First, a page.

Jagadaeesan Jayender, Sona Chikarmane, Ferenc A Jolesz, and Eva Gombos. 2014. “Automatic Segmentation of Invasive Breast Carcinomas from Dynamic Contrast-Enhanced MRi using Time Series Analysis.” J Magn Reson Imaging, 40, 2, Pp. 467-75.Abstract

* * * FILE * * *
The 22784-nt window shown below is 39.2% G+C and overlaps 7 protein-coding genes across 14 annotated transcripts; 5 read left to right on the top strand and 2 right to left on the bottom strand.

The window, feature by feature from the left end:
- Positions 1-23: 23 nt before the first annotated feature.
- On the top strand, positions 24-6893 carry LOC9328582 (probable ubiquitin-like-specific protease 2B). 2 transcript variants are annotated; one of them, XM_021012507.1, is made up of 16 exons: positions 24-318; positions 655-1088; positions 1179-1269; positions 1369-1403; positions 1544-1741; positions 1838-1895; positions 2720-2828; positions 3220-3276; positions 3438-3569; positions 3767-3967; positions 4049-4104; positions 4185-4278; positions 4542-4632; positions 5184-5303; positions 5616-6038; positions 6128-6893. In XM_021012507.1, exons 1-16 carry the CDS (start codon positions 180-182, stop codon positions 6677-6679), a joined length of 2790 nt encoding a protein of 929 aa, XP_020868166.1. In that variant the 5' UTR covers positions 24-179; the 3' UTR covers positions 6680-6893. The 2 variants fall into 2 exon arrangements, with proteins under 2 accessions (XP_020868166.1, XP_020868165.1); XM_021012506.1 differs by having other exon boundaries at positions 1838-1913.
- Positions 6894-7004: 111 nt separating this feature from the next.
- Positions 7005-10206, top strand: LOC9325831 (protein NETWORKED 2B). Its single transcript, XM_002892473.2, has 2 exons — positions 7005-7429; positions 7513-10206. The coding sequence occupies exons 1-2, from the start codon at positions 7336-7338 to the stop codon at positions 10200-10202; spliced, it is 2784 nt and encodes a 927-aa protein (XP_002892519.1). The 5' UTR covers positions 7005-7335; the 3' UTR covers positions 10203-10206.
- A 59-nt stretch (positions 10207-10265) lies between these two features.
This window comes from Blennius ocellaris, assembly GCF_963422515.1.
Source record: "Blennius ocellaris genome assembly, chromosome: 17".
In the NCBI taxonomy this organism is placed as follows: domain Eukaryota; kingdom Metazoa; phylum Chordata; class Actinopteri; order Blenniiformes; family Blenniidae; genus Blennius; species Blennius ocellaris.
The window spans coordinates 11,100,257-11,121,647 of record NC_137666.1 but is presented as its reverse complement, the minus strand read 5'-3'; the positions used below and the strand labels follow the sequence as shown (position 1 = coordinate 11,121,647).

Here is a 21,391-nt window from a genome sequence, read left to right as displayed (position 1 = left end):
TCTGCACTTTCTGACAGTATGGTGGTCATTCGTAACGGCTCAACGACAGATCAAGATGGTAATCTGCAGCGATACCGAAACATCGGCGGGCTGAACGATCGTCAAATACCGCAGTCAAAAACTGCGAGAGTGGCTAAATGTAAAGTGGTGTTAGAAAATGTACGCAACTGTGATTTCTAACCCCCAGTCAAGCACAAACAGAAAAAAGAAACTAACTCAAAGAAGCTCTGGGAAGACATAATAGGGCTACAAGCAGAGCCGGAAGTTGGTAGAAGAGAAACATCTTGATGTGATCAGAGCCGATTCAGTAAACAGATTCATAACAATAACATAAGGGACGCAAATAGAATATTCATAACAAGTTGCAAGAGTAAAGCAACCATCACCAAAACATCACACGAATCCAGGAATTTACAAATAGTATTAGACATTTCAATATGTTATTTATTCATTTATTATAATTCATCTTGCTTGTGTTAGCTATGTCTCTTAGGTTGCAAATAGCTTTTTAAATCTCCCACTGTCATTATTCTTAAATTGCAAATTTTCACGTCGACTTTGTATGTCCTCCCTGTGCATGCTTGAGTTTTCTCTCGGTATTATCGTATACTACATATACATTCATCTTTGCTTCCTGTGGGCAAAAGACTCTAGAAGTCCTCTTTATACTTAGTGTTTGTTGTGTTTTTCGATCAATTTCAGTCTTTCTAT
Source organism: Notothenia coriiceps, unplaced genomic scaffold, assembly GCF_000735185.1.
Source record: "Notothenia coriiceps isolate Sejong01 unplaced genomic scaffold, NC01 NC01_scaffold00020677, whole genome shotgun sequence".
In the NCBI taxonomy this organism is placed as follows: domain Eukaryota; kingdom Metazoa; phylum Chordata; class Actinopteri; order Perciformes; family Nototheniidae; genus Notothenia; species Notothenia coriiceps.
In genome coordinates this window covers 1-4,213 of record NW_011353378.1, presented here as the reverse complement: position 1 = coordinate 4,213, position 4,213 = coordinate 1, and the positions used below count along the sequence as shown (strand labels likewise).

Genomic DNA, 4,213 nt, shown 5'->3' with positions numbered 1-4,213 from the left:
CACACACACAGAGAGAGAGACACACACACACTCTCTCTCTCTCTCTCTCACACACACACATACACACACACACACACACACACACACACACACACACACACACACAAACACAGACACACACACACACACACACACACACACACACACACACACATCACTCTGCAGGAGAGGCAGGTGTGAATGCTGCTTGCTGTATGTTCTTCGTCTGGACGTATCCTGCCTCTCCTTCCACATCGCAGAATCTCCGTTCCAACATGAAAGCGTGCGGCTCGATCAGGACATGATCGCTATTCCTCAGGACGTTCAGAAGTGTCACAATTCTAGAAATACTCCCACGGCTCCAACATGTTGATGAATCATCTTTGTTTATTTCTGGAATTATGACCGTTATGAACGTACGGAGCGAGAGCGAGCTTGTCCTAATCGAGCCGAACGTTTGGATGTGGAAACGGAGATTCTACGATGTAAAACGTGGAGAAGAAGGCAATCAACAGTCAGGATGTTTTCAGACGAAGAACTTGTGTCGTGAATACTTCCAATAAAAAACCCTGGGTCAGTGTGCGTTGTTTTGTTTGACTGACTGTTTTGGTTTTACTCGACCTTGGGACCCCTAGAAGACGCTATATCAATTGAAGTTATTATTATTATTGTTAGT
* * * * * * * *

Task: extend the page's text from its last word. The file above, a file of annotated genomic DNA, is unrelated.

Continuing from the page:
PURPOSE: To accurately segment invasive ductal carcinomas (IDCs) from dynamic contrast-enhanced MRI (DCE-MRI) using time series analysis based on linear dynamic system (LDS) modeling. MATERIALS AND METHODS: Quantitative segmentation methods based on black-box modeling and pharmacokinetic modeling are highly dependent on imaging pulse sequence, timing of bolus injection, arterial input function, imaging noise, and fitting algorithms. We modeled the underlying dynamics of the tumor by an LDS and used the system parameters to segment the carcinoma on the DCE-MRI. Twenty-four patients with biopsy-proven IDCs were analyzed. The lesions segmented by the algorithm were compared with an expert radiologist's segmentation and the output of a commercial software, CADstream. The results are quantified in terms of the accuracy and sensitivity of detecting the lesion and the amount of overlap, measured in terms of the Dice similarity coefficient (DSC). RESULTS: The segmentation algorithm detected the tumor with 90% accuracy and 100% sensitivity when compared with the radiologist's segmentation and 82.1% accuracy and 100% sensitivity when compared with the CADstream output. The overlap of the algorithm output with the radiologist's segmentation and CADstream output, computed in terms of the DSC was 0.77 and 0.72, respectively. The algorithm also shows robust stability to imaging noise. Simulated imaging noise with zero mean and standard deviation equal to 25% of the base signal intensity was added to the DCE-MRI series. The amount of overlap between the tumor maps generated by the LDS-based algorithm from the noisy and original DCE-MRI was DSC = 0.95. CONCLUSION: The time-series analysis based segmentation algorithm provides high accuracy and sensitivity in delineating the regions of enhanced perfusion corresponding to tumor from DCE-MRI.